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Overweight and obesity as determinants of cardiovascular risk: the Framingham experience.

Abstract

BACKGROUND

To our knowledge, no single investigation concerning the long-term effects of overweight status on the risk for hypertension, hypercholesterolemia, diabetes mellitus, and cardiovascular sequelae has been reported.

METHODS

Relations between categories of body mass index (BMI), cardiovascular disease risk factors, and vascular disease end points were examined prospectively in Framingham Heart Study participants aged 35 to 75 years, who were followed up to 44 years. The primary outcome was new cardiovascular disease, which included angina pectoris, myocardial infarction, coronary heart disease, or stroke. Analyses compared overweight (BMI [calculated as weight in kilograms divided by the square of height in meters], 25.0-29.9) and obese persons (BMI > or =30) to a referent group of normal-weight persons (BMI, 18.5-24.9).

RESULTS

The age-adjusted relative risk (RR) for new hypertension was highly associated with overweight status (men: RR, 1.46; women: RR, 1.75). New hypercholesterolemia and diabetes mellitus were less highly associated with excess adiposity. The age-adjusted RR (confidence interval [CI]) for cardiovascular disease was increased among those who were overweight (men: 1.21 [1.05-1.40]; women: 1.20 [1.03-1.41]) and the obese (men: 1.46 [1.20-1.77]; women: 1.64 [1.37-1.98]). High population attributable risks were related to excess weight (BMI > or =25) for the outcomes hypertension (26% men; 28% women), angina pectoris (26% men; 22% women), and coronary heart disease (23% men; 15% women).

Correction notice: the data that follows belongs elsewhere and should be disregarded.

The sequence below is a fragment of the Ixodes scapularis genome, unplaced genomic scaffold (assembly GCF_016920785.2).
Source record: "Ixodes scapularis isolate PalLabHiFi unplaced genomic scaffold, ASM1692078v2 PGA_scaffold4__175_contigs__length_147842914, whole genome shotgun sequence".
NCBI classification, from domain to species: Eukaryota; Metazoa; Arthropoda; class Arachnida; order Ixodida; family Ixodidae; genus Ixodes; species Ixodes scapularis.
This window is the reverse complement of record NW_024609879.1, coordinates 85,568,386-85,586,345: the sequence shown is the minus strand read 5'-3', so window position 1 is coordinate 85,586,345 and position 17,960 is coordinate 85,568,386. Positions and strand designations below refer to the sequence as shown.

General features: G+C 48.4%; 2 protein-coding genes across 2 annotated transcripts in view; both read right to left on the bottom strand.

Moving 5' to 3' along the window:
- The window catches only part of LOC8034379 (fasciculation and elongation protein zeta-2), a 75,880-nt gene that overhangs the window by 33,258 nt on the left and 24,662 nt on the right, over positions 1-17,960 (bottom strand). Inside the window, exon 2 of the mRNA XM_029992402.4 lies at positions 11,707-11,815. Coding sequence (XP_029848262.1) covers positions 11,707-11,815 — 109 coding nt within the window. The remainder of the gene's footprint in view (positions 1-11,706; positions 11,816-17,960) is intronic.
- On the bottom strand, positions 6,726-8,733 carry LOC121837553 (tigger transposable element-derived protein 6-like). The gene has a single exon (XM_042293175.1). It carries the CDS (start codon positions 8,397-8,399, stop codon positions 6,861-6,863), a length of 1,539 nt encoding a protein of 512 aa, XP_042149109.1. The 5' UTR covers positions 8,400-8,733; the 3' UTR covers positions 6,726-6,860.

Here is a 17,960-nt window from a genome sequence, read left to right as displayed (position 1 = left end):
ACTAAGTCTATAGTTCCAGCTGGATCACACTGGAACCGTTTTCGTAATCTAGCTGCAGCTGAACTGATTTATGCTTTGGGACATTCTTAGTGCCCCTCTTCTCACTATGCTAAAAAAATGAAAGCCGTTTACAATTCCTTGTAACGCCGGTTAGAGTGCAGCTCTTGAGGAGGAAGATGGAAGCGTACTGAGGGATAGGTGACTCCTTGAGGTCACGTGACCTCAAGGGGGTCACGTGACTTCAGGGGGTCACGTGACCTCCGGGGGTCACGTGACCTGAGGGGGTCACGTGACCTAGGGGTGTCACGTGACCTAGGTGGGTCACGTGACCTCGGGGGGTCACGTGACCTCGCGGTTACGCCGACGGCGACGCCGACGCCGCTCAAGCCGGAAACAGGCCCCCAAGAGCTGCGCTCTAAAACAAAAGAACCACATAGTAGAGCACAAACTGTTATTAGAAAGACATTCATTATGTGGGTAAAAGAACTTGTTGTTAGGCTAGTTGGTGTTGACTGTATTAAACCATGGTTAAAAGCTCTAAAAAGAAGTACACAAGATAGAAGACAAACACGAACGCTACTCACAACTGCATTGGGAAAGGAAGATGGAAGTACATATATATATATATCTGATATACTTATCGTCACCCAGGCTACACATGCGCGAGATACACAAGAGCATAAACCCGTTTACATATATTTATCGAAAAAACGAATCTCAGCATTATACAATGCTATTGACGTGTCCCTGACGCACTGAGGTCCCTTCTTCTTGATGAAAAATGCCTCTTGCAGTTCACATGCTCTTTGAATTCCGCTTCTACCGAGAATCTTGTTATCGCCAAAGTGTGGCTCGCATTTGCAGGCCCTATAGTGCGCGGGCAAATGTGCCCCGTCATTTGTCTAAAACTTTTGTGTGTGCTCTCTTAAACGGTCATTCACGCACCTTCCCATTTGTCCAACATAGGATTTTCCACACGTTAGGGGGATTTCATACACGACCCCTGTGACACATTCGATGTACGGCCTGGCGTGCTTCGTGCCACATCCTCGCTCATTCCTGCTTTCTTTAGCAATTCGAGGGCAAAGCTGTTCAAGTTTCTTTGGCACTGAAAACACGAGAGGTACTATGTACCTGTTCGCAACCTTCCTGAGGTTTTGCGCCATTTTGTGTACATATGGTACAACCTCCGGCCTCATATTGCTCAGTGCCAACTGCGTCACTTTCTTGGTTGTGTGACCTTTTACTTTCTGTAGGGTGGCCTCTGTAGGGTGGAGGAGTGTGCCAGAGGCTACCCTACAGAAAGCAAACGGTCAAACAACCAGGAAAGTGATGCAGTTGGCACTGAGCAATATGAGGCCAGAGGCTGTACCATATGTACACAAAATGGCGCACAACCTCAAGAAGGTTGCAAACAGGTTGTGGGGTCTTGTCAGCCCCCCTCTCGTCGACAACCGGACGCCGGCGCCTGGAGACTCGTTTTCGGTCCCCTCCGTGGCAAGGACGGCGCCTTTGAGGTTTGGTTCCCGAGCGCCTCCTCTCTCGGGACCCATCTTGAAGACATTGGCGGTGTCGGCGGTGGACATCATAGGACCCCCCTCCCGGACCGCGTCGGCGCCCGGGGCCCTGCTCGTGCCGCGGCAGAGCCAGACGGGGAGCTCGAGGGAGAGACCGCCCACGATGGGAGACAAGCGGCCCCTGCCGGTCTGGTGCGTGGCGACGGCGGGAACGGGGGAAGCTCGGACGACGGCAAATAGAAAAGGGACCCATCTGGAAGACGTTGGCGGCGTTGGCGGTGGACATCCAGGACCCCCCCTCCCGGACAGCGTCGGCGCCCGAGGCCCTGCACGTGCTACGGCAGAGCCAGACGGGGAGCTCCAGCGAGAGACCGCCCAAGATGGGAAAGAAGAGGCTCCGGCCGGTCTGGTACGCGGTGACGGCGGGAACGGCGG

CONCLUSIONS

The overweight category is associated with increased relative and population attributable risk for hypertension and cardiovascular sequelae. Interventions to reduce adiposity and avoid excess weight may have large effects on the development of risk factors and cardiovascular disease at an individual and population level.

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  • Authors+Show Affiliations

    ,

    Boston University School of Medicine, 715 Albany St, Evans 204, Boston, MA 02118, USA. pwilson@bumc.bu.edu

    , , ,

    Source

    Archives of internal medicine 162:16 2002 Sep 09 pg 1867-72

    MeSH

    Adult
    Aged
    Angina Pectoris
    Body Mass Index
    Confidence Intervals
    Coronary Disease
    Cross-Sectional Studies
    Diabetes Mellitus
    Female
    Humans
    Hypercholesterolemia
    Hypertension
    Incidence
    Male
    Middle Aged
    Obesity
    Prospective Studies
    Risk
    Sex Factors
    Stroke
    Time Factors
    United States

    Pub Type(s)

    Comparative Study
    Journal Article
    Research Support, Non-U.S. Gov't
    Research Support, U.S. Gov't, P.H.S.

    Language

    eng

    PubMed ID

    12196085

    Citation

    Wilson, Peter W F., et al. "Overweight and Obesity as Determinants of Cardiovascular Risk: the Framingham Experience." Archives of Internal Medicine, vol. 162, no. 16, 2002, pp. 1867-72.